Common Core Part 2: Moving Forward with Informational Text

General Guidelines and Procedures for Teaching Text Structures

DescriptionSequenceCompare and Contrast
Problem and SolutionCause and Effect

The description or list structure is a common one and one that can be taught to even the youngest learners.  In this type of structure, the author presents a topic and describes or lists details that shed light on the traits, features, characteristics or attributes of a person, place, thing, topic, or idea.  Main ideas are provided (often under a heading) and details are elaborated upon.  For example, many animal books for young students are set up to include information about:  habitat, food, predators, babies, etc.

When looking at this type of text, prompt students with questions such as:  What is being described here?  How does it work?  What does it look like?  What does it do?  What is important to remember about it?

Tell students to look for the topic word (frogs, earthquakes, etc.) to be repeated often.  This provides a signal for another attribute or part of the list.  Other signal words or phrases might include:  for example, such as, to begin with, characteristics, most important, then, besides, for instance, also, next, finally, in fact.

Some books that demonstrate this type of text structure include:
Brocket, Jane.  Spotty, Stripy, Swirly: What are Patterns?  (from the Clever Concepts series) ISBN: 9780761346135.  Lexile: AD640
Dorros, Arthur.  Ant Cities. ISBN: 9780064450799.  Lexile: 600
Gibbons, Gail.  Bats. ISBN: 9780823414574.  Lexile: AD750
Jenkins, Steve.  Just a Second:  a Different way to Look at Time.  ISBN:  9780618708963.  Lexile: 870
LaRoche, Giles.  If You Lived Here:  Houses of the World.  ISBN: 9780547238920.  Lexile: NC1170
Parish, Peggy.  Dinosaur Time. ISBN: 0060246545.  Lexile: 410
Pringle, Laurence.  Whales Strange and Wonderful. ISBN: 9781563974397.  Lexile: AD940


The sequence or sequential structure describes items or events in order—usually first to last-- or walks the reader through the steps to follow in order to do or make something.  There is a relationship to time; therefore this structure is sometimes called chronological. Graphic organizers for this type of structure generally use boxes and arrows to demonstrate the sequence, logically moving from one thing to another in a specified order.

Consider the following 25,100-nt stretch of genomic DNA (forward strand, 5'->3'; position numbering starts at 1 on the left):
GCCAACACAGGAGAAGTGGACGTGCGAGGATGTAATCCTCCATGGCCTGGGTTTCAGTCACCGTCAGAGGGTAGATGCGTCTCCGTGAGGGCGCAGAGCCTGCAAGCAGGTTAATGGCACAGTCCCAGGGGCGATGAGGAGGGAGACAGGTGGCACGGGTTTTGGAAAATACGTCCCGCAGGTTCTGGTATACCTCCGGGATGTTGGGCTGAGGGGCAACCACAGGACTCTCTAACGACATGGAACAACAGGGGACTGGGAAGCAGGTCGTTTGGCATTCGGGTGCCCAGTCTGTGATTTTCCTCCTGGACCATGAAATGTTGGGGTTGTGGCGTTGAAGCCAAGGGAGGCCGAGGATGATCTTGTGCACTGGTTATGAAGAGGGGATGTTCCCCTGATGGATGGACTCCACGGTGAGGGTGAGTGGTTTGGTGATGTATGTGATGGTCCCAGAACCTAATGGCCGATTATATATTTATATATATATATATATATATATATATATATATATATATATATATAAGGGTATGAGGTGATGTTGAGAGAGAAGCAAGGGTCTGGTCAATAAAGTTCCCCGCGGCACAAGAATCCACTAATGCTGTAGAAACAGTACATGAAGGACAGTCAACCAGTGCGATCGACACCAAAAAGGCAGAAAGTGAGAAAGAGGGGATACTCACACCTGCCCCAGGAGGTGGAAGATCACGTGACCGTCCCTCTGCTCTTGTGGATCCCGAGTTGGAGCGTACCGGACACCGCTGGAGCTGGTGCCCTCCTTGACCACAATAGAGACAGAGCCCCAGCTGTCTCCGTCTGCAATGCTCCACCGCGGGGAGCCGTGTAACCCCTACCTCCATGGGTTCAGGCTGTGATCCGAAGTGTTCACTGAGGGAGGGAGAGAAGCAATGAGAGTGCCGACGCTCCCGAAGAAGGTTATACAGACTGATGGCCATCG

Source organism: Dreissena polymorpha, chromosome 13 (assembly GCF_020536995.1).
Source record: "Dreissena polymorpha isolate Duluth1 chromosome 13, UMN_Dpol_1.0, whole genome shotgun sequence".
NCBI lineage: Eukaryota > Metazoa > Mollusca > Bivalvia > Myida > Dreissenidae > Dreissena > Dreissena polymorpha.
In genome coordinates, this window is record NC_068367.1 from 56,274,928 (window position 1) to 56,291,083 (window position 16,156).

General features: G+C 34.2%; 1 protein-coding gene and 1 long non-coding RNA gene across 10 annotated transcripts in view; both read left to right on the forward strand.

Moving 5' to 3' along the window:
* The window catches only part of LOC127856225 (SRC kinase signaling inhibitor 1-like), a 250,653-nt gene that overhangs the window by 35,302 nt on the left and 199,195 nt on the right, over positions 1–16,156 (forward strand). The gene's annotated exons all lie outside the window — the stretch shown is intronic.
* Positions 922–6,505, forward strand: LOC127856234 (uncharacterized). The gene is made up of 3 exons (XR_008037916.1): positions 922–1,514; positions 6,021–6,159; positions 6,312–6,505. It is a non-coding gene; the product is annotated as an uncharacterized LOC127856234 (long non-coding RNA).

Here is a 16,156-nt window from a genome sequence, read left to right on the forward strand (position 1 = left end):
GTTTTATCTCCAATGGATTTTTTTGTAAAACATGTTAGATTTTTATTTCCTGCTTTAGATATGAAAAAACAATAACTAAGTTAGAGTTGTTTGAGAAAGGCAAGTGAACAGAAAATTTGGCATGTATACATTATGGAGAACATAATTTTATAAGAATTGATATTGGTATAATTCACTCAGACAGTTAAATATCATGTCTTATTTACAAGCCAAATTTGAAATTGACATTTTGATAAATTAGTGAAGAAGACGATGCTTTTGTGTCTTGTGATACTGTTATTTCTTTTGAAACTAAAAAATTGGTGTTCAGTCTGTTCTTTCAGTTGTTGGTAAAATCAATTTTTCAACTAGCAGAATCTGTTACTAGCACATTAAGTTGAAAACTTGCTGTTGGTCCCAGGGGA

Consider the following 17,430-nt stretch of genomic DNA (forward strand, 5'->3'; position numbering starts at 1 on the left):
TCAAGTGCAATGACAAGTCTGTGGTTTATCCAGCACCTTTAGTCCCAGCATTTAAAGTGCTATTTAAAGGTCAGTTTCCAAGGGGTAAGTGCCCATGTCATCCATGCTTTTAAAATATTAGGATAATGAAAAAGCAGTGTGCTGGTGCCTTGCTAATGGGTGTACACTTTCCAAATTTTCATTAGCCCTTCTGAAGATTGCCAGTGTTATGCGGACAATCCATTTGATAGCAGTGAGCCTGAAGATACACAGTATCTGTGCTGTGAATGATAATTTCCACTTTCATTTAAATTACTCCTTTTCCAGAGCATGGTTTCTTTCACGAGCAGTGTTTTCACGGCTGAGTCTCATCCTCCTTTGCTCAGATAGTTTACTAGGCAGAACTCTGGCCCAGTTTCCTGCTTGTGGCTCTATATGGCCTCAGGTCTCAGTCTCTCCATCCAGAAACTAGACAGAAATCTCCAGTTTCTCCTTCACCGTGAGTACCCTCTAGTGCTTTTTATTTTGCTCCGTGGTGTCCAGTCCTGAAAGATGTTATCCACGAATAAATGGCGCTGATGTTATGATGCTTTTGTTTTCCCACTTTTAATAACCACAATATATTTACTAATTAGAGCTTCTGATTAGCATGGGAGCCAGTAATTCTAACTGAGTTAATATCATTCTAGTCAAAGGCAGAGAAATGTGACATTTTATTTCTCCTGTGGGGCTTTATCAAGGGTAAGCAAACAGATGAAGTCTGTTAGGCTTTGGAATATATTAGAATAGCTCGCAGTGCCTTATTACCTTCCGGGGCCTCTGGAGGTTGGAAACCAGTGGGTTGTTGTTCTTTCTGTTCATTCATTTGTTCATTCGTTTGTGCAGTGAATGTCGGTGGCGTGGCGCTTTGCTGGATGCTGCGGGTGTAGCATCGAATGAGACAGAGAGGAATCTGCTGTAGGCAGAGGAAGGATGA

When working with this type of text, prompt students with questions such as: What events or steps are listed?  Do they have to happen in that order?  Do they always happen in this order?

Signal words for the teaching of this structure include:  first, second, next, then, before, after, finally, following, not long after, now, soon, after that, at the same time, on (date), during, immediately, initially, until, when

Some books that demonstrate this type of text structure include:
Cole, Joanna.  My Puppy is Born.  ISBN: 9780590980869.  Lexile: 380
Dunning, Joan.  Seabird in the Forest:  The Mystery of the Marbled Murrelet.  ISBN: 9781590787151.  Lexile: AD1060
Gibbons, Gail.  How a House is Built.  ISBN: 9780823412327. Lexile: AD570
Hampton, Wilborn.  Kennedy Assassinated!  The World Mourns.  ISBN: 9780590551069. Lexile: 1040
Hartland, Jessie.  How the Sphinx got to the Museum. ISBN: 9781609050320. Lexile: AD1120
Hopkinson, Deborah.  Fannie in the Kitchen. ISBN:9780439411103.  Lexile: 380
Lasky, Kathryn.  Sugaring Time.  ISBN:  9780689710810.  Lexile: 980
McCarthy, Pop! The Invention of Bubble Gum.  ISBN: 9781416979708. Lexile: AD740
Provensen, Alice.  The Buck Stops Here.  ISBN: 9780670012527.  No lexile available
Rosenstock, Barb.  The Camping Trip that Changed America:  Theodore Roosevelt, John Muir, and our National Parks. ISBN: 9780803737105.  Lexile: 740